The Blessed Mother and the Holy Spirit Print
Bishop Morlino's Column
Thursday, May. 19, 2016 -- 12:00 AM
This column is the bishop’s communication with the faithful of the Diocese of Madison. Any wider circulation reaches beyond the intention of the bishop.

Dear Friends,

We are right in the middle of the month of May and this past Sunday we celebrated the great Feast of Pentecost, so what better time to say something about the Blessed Mother and the Holy Spirit?

The Blessed Mother’s relationship with the Holy Spirit is powerful and unique.

This is made very clear by some of the most pivotal moments in Scripture and in all of human history.

In the first place, we know that the Holy Spirit overshadowed Our Lady when Jesus was conceived.

Second, we know that Mary stood at the foot of the Cross when the Holy Spirit was released from the wounded hand of the crucified Jesus, as the first fruits of His death and the Resurrection.

And then, of course, at Pentecost, the Holy Spirit descended on Mary and the Apostles.

These three instances indicate the profound bond between the Holy Spirit and Mary. Whenever the Holy Spirit is central in those moments which are pivotal for all of creation, Mary’s presence is essential.

That’s very, very interesting and appropriate. Her presence is essential because she embodies the “yes” of all humanity to the work of God.

Why is Mary present?

We know that Mary was not present at every moment of Christ’s ministry, and we know, for instance, that Mary did not have to be present at the Last Supper. But she was present at Pentecost. And she was at Pentecost because she had to be.

Why did Mary have to be present?

Because, just as the Holy Spirit overshadowed Mary at the moment the Word was made flesh at the Incarnation, the Holy Spirit overshadowed Mary and the Apostles at Pentecost, as birth was given to Christ’s Body, the Church.

Just as Mary had been overshadowed at the conception of Christ, and Jesus came into the world, now the body of Jesus, His Church, is coming into the world.

Mary is the Mother of the Church; but so too Mary is the model of the Church. So the Church at Pentecost, through Mary’s presence, is endowed with her femininity, if you will.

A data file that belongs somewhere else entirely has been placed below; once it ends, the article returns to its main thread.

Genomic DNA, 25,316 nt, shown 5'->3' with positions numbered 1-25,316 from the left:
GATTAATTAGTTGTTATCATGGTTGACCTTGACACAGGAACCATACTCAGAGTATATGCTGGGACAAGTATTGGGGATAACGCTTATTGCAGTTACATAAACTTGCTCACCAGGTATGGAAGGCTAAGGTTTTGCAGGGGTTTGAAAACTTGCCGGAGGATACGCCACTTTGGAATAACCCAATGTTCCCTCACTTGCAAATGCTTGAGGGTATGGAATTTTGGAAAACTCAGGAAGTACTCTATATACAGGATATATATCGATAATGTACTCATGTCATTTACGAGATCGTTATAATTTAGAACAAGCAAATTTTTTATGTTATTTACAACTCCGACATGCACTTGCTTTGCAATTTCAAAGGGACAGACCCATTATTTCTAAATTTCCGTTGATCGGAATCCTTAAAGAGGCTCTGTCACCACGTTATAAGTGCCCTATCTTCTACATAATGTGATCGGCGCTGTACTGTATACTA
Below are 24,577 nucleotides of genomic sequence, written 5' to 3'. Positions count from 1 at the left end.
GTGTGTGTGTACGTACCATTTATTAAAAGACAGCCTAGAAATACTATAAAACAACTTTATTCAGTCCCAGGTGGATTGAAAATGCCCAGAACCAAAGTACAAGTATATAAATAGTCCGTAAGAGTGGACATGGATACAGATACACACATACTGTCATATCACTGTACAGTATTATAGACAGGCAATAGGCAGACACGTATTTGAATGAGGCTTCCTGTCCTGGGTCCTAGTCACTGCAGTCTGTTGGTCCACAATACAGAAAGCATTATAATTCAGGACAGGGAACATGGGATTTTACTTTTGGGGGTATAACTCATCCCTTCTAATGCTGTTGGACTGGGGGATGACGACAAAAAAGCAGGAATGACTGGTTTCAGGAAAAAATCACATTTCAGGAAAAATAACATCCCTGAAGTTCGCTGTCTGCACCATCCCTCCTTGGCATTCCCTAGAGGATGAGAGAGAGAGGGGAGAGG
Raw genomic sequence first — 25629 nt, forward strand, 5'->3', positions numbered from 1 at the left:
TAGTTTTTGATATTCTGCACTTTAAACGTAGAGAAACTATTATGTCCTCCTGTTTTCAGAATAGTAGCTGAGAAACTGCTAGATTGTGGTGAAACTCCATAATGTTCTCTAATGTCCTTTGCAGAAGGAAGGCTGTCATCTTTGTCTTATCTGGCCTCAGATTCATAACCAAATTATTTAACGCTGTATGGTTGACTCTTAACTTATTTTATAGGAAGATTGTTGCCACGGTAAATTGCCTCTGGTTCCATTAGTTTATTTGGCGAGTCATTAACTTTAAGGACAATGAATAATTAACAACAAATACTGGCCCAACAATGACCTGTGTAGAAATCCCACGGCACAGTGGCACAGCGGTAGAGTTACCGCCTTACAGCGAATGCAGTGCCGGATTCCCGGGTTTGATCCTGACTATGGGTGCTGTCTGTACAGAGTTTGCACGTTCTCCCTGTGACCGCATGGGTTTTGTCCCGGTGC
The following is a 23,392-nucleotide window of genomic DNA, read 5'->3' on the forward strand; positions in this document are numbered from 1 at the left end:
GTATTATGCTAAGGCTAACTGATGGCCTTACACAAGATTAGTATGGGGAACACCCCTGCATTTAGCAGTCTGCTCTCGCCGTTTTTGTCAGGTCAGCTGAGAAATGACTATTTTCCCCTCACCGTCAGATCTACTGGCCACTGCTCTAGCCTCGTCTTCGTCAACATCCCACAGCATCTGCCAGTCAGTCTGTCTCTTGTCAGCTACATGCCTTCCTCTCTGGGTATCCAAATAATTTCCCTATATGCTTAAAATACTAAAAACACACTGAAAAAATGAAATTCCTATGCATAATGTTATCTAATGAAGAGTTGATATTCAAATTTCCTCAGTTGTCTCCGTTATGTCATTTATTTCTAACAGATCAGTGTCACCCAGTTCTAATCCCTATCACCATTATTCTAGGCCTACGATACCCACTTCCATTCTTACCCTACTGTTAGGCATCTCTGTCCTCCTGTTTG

The whole relationship (through His Holy Spirit) between Christ, the bridegroom and His Church, the bride, is celebrated. Pentecost can be seen as a nuptial celebration of Christ’s marriage to the Church through His Holy Spirit. As it were, the Holy Spirit officiates at that ceremony where Christ the bridegroom marries His bride.

It is a beautiful and mysterious reality -- Mary is both Mother of the Church and perfect model of the Church; the Church is both the bride of Christ and Christ’s body.

‘A useful dose of reality’

These mysteries are something in and of themselves, but I’d like to offer that these mysteries can, in fact, provide a useful dose of reality for the confusion of our times.

In the Creation account, we hear that God made humanity male and female, man and woman. His decision to create humankind in this way was not only for the sake of the propagation of the species, but for the goodness of their complementarity and unity.

Man and woman were made unique, but complementary, each with their particular roles, strengths, and weaknesses.

Of course, we know how this first relationship plays itself out, and we know that the decision of those first parents impacts all of humanity.

The choice of Adam and Eve not to maintain a right relationship with God affects their ability to maintain a right relationship with one another and with all of creation.

We suffer the disordering consequences of their choice to this day -- including the very fundamental questions, so evident today, as to humanity’s being created male and female.

To the confusion over biological sexual differences and gender, God has spoken, not only by way of His creation, but also through the image of perfection of masculinity and femininity given by His Son and the Blessed Mother.

Of course we see the perfection of masculinity provided by Jesus -- which is imaged by a fruitfulness which flows from selfless self-gift.

Jesus provides a perfect model for men by laying down his life in sacrificial love. From His complete gift of self, He is wedded to His bride, the Church, which then flourishes insofar as she remains tied to Him.